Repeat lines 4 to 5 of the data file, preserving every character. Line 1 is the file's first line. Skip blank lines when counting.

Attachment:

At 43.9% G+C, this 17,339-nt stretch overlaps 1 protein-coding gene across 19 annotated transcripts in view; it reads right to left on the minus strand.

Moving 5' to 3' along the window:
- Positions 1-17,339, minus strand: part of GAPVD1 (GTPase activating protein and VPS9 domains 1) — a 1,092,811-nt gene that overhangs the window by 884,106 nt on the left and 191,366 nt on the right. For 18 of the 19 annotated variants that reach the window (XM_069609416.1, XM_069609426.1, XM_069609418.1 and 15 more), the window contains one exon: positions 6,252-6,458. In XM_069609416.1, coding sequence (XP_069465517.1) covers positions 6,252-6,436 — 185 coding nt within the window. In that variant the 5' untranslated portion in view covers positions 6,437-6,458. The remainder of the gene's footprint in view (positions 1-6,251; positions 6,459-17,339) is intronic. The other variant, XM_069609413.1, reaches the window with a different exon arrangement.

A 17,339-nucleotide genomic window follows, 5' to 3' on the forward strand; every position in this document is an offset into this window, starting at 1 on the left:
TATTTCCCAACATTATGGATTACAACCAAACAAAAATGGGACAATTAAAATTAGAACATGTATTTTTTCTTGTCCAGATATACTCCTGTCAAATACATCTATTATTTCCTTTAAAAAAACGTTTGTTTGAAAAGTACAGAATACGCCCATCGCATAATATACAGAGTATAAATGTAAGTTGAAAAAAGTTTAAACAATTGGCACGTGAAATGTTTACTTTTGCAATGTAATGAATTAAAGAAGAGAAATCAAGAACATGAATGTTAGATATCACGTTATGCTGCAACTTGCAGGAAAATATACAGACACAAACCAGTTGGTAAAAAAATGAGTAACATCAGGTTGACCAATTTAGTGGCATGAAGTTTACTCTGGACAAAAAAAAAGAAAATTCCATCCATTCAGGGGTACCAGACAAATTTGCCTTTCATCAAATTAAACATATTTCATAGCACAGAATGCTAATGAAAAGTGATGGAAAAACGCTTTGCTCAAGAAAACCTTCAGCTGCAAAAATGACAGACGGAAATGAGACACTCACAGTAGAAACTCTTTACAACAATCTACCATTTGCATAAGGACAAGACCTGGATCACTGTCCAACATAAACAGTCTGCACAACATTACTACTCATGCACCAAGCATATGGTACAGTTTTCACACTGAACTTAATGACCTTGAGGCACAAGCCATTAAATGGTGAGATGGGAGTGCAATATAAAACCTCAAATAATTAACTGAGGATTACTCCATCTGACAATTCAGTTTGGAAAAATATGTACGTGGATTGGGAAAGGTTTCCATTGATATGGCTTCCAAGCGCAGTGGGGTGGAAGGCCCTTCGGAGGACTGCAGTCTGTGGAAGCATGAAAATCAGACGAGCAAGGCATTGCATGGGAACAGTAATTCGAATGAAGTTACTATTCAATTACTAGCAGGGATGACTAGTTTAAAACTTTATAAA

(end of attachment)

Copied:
A 17,339-nucleotide genomic window follows, 5' to 3' on the forward strand; every position in this document is an offset into this window, starting at 1 on the left:
TATTTCCCAACATTATGGATTACAACCAAACAAAAATGGGACAATTAAAATTAGAACATGTATTTTTTCTTGTCCAGATATACTCCTGTCAAATACATCTATTATTTCCTTTAAAAAAACGTTTGTTTGAAAAGTACAGAATACGCCCATCGCATAATATACAGAGTATAAATGTAAGTTGAAAAAAGTTTAAACAATTGGCACGTGAAATGTTTACTTTTGCAATGTAATGAATTAAAGAAGAGAAATCAAGAACATGAATGTTAGATATCACGTTATGCTGCAACTTGCAGGAAAATATACAGACACAAACCAGTTGGTAAAAAAATGAGTAACATCAGGTTGACCAATTTAGTGGCATGAAGTTTACTCTGGACAAAAAAAAAGAAAATTCCATCCATTCAGGGGTACCAGACAAATTTGCCTTTCATCAAATTAAACATATTTCATAGCACAGAATGCTAATGAAAAGTGATGGAAAAACGCTTTGCTCAAGAAAACCTTCAGCTGCAAAAATGACAGACGGAAATGAGACACTCACAGTAGAAACTCTTTACAACAATCTACCATTTGCATAAGGACAAGACCTGGATCACTGTCCAACATAAACAGTCTGCACAACATTACTACTCATGCACCAAGCATATGGTACAGTTTTCACACTGAACTTAATGACCTTGAGGCACAAGCCATTAAATGGTGAGATGGGAGTGCAATATAAAACCTCAAATAATTAACTGAGGATTACTCCATCTGACAATTCAGTTTGGAAAAATATGTACGTGGATTGGGAAAGGTTTCCATTGATATGGCTTCCAAGCGCAGTGGGGTGGAAGGCCCTTCGGAGGACTGCAGTCTGTGGAAGCATGAAAATCAGACGAGCAAGGCATTGCATGGGAACAGTAATTCGAATGAAGTTACTATTCAATTACTAGCAGGGATGACTAGTTTAAAACTTTATAAA